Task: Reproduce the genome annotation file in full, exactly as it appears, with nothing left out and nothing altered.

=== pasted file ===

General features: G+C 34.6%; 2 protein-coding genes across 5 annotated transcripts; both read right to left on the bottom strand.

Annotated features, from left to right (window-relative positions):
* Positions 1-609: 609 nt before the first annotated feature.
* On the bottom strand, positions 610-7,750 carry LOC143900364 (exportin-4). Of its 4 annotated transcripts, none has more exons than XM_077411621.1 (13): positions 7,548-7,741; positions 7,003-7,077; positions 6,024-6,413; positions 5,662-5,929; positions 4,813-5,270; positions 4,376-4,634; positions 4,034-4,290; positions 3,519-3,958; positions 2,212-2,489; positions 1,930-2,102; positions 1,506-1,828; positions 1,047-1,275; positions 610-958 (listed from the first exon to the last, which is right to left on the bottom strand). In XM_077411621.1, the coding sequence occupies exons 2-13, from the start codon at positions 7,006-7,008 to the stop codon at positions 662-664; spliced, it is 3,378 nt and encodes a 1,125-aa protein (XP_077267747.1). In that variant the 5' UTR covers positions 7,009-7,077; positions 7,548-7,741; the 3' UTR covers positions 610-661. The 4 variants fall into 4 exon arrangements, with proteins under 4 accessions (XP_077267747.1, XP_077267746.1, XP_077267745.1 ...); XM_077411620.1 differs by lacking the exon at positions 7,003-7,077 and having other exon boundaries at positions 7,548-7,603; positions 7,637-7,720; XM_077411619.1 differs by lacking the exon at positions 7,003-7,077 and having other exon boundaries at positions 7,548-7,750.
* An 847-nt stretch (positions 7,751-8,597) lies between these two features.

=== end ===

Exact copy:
General features: G+C 34.6%; 2 protein-coding genes across 5 annotated transcripts; both read right to left on the bottom strand.

Annotated features, from left to right (window-relative positions):
* Positions 1-609: 609 nt before the first annotated feature.
* On the bottom strand, positions 610-7,750 carry LOC143900364 (exportin-4). Of its 4 annotated transcripts, none has more exons than XM_077411621.1 (13): positions 7,548-7,741; positions 7,003-7,077; positions 6,024-6,413; positions 5,662-5,929; positions 4,813-5,270; positions 4,376-4,634; positions 4,034-4,290; positions 3,519-3,958; positions 2,212-2,489; positions 1,930-2,102; positions 1,506-1,828; positions 1,047-1,275; positions 610-958 (listed from the first exon to the last, which is right to left on the bottom strand). In XM_077411621.1, the coding sequence occupies exons 2-13, from the start codon at positions 7,006-7,008 to the stop codon at positions 662-664; spliced, it is 3,378 nt and encodes a 1,125-aa protein (XP_077267747.1). In that variant the 5' UTR covers positions 7,009-7,077; positions 7,548-7,741; the 3' UTR covers positions 610-661. The 4 variants fall into 4 exon arrangements, with proteins under 4 accessions (XP_077267747.1, XP_077267746.1, XP_077267745.1 ...); XM_077411620.1 differs by lacking the exon at positions 7,003-7,077 and having other exon boundaries at positions 7,548-7,603; positions 7,637-7,720; XM_077411619.1 differs by lacking the exon at positions 7,003-7,077 and having other exon boundaries at positions 7,548-7,750.
* An 847-nt stretch (positions 7,751-8,597) lies between these two features.